Why ‘Fake News’ is Valid

In the minds of many on the right – and I think it fair to say this debate is one that would not exist without the right – there is a certain world out there. It is a world in which Sweden is falling apart because it is ‘socialist’. A world in which gays are repellent. A world in which the Bible is the final word in truth. A world in which immigrants on the street are a bad thing. A world in which blacks have found their rightful place in society and should not aspire to rise above it. A world in which so many things simply are. This is the very basis of reality.

The problem with the mainstream media is it doesn’t appear to reflect that world.

Insofar as their media of choice do reflect that world, adherence to the facts is secondary to the necessity of adherence to reality overall. It doesn’t much matter, really, whether Obama did or did not bug Trump Towers. The important fact is that Obama is a seriously bad guy, and the underlying truth of the article is ‘Obama is bad’ regardless of whether or not it is true he committed this particular act. That is an irrelevance.

When a Whitehouse aide spoke of ‘alternative facts’ over the Trump inauguration debate she may – consciously or otherwise – have been making this very point. It doesn’t much matter whether more or less people turned out for Trump’s inauguration than Obama’s. The fact, the underlying reality, is that Trump is the better man and so should have had more. In Orwell’s 1984, ‘Truth Is Lies’. Facts may lead you astray, and sometimes lies are required to point us in the right direction. If a fact makes you uncomfortable, then it is because it is not in accordance with the underlying reality. Better to have ‘alternative facts’ truly reflective of the world as it is.

Fox News once fought a case in the courts blatantly stating that nothing in American law put it under any obligation to tell the truth. Had CNN done that, the Washington Post, the New York Times, they would have lost much of their audience. Their audience is hung-up on facts. For the viewers of Fox News the statement was irrelevant. Fox News provides them with a view of the world they know. A world in which a major city in the UK is a no-go area for non-Muslims because even if it isn’t, it could be. That reflects the reality of Islam. A world in which no Muslim ever condemned an Islamist terrorist attack because hell, even though they did and in their droves, they were lying about their true feelings and secretly they rejoiced. A world in which incidents of rape have risen dramatically in Sweden since it played host to so many Syrian refugees because they’re foreigners and simply can’t integrate. If their figures were falsely presented, so what? These foreigners don’t understand the basics of consensual sex. Consequently something bad surely happened last night in Sweden and, if it didn’t, it surely will tomorrow night, the night after, next week, next month.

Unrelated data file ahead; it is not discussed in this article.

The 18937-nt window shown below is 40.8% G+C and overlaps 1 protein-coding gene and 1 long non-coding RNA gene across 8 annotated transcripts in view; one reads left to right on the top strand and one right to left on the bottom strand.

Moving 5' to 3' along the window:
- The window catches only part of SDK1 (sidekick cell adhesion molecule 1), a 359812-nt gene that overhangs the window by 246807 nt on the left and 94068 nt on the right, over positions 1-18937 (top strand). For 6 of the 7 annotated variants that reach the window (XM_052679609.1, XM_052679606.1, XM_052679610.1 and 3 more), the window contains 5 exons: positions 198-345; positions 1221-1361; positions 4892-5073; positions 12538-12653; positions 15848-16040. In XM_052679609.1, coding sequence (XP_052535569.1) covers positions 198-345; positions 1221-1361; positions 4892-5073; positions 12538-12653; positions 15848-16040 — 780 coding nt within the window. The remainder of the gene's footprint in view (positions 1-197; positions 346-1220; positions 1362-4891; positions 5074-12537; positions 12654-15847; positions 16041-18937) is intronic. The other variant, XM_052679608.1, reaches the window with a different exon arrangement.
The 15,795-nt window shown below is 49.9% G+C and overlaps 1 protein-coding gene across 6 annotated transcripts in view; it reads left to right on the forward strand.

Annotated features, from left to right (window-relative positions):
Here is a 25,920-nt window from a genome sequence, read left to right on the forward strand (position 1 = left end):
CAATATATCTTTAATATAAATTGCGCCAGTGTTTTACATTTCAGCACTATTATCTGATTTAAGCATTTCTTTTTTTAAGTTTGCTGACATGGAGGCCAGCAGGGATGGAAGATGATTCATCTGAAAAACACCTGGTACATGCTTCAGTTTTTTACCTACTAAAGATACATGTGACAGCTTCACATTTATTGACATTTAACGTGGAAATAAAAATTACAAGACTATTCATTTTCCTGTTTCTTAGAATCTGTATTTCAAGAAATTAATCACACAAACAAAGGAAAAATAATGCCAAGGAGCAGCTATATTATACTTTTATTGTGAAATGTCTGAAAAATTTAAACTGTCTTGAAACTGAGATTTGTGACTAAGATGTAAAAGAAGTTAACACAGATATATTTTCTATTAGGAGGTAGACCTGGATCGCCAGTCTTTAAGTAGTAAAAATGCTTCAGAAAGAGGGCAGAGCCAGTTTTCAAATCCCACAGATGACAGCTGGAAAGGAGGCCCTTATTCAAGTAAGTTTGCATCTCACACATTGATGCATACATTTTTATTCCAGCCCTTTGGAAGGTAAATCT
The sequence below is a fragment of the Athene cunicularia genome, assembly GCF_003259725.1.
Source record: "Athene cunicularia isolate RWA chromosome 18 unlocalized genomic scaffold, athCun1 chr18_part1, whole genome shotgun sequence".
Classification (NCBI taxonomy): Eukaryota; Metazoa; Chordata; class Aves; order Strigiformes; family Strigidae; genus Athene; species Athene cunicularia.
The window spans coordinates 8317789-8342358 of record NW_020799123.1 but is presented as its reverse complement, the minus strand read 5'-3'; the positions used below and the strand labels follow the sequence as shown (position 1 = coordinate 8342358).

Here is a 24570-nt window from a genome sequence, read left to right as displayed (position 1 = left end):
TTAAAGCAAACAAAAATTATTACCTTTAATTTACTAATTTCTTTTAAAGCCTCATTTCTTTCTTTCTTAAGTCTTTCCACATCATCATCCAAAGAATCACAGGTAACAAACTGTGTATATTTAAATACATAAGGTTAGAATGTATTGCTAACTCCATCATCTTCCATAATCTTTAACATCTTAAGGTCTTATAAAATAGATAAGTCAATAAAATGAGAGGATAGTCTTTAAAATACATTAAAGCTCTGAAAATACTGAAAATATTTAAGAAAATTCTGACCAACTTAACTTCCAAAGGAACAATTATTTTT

There are facts, there are always facts, but way more important than any individual fact, even a regiment of facts, is the underlying reality. It is that to which we must remain true. If mere facts get in the way of that, condemn them. If a creative fiction working within the bounds of realism produces an alternative fact more true to the world as it is, then it is to be embraced and should take precedence.

The news may be fake, then, but the reality it reflects is not. It is therefore truth. It is the MSM, in its slavish devotion to the facts, that fails to reflect reality.

Truth really can be lies.

Freedom of Speech

I think we can, at times, underestimate the complexity of free speech as a concept.

Two examples of what some today deem to be ‘free speech’ and yet, when you analyse it, they both – arguably, and I am arguing it – mitigate against it.

The use of vested-interest megaphones. When Reagan repealed the fairness laws which had the media representing both sides of any debate equally, particularly in the realm of politics, people claimed it as an initiative intended to protect free speech. It’s a strong argument. The media should not suffer from government restrictions, we all know where that can lead. People should not, therefore, be told what to publish in any way.

The result has been that vested interests have usurped ostensibly reliable news information outlets as campaign platforms for their particular political viewpoint. The obvious example is the Fox News network in the USA. This supposed ‘freedom’, then, merely serves to warp information presented as news from a supposedly trustworthy source. The very thing we fear – that the government will take over the media and feed us propaganda, inimical to democracy given that it leaves no room for informed opinion – is now reflected in corporate interests having control of the media for their own ends.

Is that, then, ‘free speech’? If so, should it be defended?

Heckling. Heckling is a way of using speech to intimidate other speakers, or to drown them out. We see it typically in internet forums with trolling, something I have seen some defend on the grounds that the hecklers have their right to ‘free speech’. On a broader, more important level, again in the American arena, consider the Westboro Baptist Church in their own disruptive behaviour, again defended as the exercise of ‘free speech’.

In both these instances, perhaps in many another, the ‘legislative’ control of free speech may broaden the opportunity for it overall. ‘Free speech’ is not, I would suggest, a simple beast, and we may kill it in making those very arguments intended to defend it. Indeed, in making such arguments, many may themselves have fallen foul of the propaganda of those louder voices intent upon drowning out the opposition; those, then, intent upon killing free speech.